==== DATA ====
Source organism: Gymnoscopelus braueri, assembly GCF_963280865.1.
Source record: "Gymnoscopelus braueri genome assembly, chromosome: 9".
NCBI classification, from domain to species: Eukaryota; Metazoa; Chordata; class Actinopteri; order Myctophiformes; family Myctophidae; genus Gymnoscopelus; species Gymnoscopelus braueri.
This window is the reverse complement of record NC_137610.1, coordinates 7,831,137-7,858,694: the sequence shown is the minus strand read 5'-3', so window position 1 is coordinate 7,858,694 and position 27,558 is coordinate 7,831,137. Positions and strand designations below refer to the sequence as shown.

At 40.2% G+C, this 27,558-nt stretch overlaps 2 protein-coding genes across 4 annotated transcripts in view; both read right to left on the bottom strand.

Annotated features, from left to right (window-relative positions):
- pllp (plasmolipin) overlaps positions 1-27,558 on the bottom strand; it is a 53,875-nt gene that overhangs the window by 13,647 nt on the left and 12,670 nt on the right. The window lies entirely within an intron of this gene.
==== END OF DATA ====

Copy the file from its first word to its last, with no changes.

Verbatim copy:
Source organism: Gymnoscopelus braueri, assembly GCF_963280865.1.
Source record: "Gymnoscopelus braueri genome assembly, chromosome: 9".
NCBI classification, from domain to species: Eukaryota; Metazoa; Chordata; class Actinopteri; order Myctophiformes; family Myctophidae; genus Gymnoscopelus; species Gymnoscopelus braueri.
This window is the reverse complement of record NC_137610.1, coordinates 7,831,137-7,858,694: the sequence shown is the minus strand read 5'-3', so window position 1 is coordinate 7,858,694 and position 27,558 is coordinate 7,831,137. Positions and strand designations below refer to the sequence as shown.

At 40.2% G+C, this 27,558-nt stretch overlaps 2 protein-coding genes across 4 annotated transcripts in view; both read right to left on the bottom strand.

Annotated features, from left to right (window-relative positions):
- pllp (plasmolipin) overlaps positions 1-27,558 on the bottom strand; it is a 53,875-nt gene that overhangs the window by 13,647 nt on the left and 12,670 nt on the right. The window lies entirely within an intron of this gene.